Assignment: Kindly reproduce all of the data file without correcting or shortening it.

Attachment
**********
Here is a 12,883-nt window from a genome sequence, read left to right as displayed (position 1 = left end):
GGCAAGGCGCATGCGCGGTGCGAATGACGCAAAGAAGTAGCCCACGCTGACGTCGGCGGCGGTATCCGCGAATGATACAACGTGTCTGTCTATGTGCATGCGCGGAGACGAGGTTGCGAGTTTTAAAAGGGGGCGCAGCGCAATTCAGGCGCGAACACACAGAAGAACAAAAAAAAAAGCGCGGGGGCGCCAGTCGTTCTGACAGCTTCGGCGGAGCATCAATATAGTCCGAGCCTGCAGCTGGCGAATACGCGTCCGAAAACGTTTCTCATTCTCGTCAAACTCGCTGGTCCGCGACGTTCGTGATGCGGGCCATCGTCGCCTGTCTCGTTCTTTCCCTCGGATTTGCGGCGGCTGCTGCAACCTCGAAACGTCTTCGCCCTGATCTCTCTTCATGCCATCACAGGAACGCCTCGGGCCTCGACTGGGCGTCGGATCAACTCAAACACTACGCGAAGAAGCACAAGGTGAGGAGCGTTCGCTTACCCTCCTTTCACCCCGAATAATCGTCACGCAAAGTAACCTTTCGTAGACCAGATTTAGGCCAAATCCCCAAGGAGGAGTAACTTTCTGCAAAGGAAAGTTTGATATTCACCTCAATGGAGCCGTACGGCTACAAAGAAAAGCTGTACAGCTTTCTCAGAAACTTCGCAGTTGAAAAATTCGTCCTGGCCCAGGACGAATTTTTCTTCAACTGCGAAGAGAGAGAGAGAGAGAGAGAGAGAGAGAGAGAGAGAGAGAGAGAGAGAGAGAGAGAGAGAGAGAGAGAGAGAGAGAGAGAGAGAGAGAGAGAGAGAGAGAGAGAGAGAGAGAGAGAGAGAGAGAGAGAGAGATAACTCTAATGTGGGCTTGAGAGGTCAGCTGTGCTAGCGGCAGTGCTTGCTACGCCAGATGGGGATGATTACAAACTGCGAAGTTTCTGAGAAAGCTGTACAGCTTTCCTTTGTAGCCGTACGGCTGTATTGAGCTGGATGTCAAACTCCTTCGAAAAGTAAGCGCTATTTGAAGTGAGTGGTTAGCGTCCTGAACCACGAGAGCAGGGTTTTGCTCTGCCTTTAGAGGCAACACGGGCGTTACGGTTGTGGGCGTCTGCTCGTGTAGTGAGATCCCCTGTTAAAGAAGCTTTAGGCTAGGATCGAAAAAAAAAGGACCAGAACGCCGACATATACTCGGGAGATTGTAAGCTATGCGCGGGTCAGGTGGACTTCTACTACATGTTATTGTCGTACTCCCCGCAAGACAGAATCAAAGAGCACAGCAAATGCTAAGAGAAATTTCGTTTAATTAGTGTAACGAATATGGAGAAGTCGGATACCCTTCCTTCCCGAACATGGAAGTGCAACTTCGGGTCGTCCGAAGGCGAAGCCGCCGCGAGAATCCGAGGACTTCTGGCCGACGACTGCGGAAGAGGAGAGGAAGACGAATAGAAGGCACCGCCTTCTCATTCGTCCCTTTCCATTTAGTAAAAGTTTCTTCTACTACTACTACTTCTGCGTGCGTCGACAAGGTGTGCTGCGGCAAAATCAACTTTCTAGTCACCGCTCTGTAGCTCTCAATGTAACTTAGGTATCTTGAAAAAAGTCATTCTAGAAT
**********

Here is a 12,883-nt window from a genome sequence, read left to right as displayed (position 1 = left end):
GGCAAGGCGCATGCGCGGTGCGAATGACGCAAAGAAGTAGCCCACGCTGACGTCGGCGGCGGTATCCGCGAATGATACAACGTGTCTGTCTATGTGCATGCGCGGAGACGAGGTTGCGAGTTTTAAAAGGGGGCGCAGCGCAATTCAGGCGCGAACACACAGAAGAACAAAAAAAAAAGCGCGGGGGCGCCAGTCGTTCTGACAGCTTCGGCGGAGCATCAATATAGTCCGAGCCTGCAGCTGGCGAATACGCGTCCGAAAACGTTTCTCATTCTCGTCAAACTCGCTGGTCCGCGACGTTCGTGATGCGGGCCATCGTCGCCTGTCTCGTTCTTTCCCTCGGATTTGCGGCGGCTGCTGCAACCTCGAAACGTCTTCGCCCTGATCTCTCTTCATGCCATCACAGGAACGCCTCGGGCCTCGACTGGGCGTCGGATCAACTCAAACACTACGCGAAGAAGCACAAGGTGAGGAGCGTTCGCTTACCCTCCTTTCACCCCGAATAATCGTCACGCAAAGTAACCTTTCGTAGACCAGATTTAGGCCAAATCCCCAAGGAGGAGTAACTTTCTGCAAAGGAAAGTTTGATATTCACCTCAATGGAGCCGTACGGCTACAAAGAAAAGCTGTACAGCTTTCTCAGAAACTTCGCAGTTGAAAAATTCGTCCTGGCCCAGGACGAATTTTTCTTCAACTGCGAAGAGAGAGAGAGAGAGAGAGAGAGAGAGAGAGAGAGAGAGAGAGAGAGAGAGAGAGAGAGAGAGAGAGAGAGAGAGAGAGAGAGAGAGAGAGAGAGAGAGAGAGAGAGAGAGAGAGAGAGAGAGAGAGAGAGATAACTCTAATGTGGGCTTGAGAGGTCAGCTGTGCTAGCGGCAGTGCTTGCTACGCCAGATGGGGATGATTACAAACTGCGAAGTTTCTGAGAAAGCTGTACAGCTTTCCTTTGTAGCCGTACGGCTGTATTGAGCTGGATGTCAAACTCCTTCGAAAAGTAAGCGCTATTTGAAGTGAGTGGTTAGCGTCCTGAACCACGAGAGCAGGGTTTTGCTCTGCCTTTAGAGGCAACACGGGCGTTACGGTTGTGGGCGTCTGCTCGTGTAGTGAGATCCCCTGTTAAAGAAGCTTTAGGCTAGGATCGAAAAAAAAAGGACCAGAACGCCGACATATACTCGGGAGATTGTAAGCTATGCGCGGGTCAGGTGGACTTCTACTACATGTTATTGTCGTACTCCCCGCAAGACAGAATCAAAGAGCACAGCAAATGCTAAGAGAAATTTCGTTTAATTAGTGTAACGAATATGGAGAAGTCGGATACCCTTCCTTCCCGAACATGGAAGTGCAACTTCGGGTCGTCCGAAGGCGAAGCCGCCGCGAGAATCCGAGGACTTCTGGCCGACGACTGCGGAAGAGGAGAGGAAGACGAATAGAAGGCACCGCCTTCTCATTCGTCCCTTTCCATTTAGTAAAAGTTTCTTCTACTACTACTACTTCTGCGTGCGTCGACAAGGTGTGCTGCGGCAAAATCAACTTTCTAGTCACCGCTCTGTAGCTCTCAATGTAACTTAGGTATCTTGAAAAAAGTCATTCTAGAAT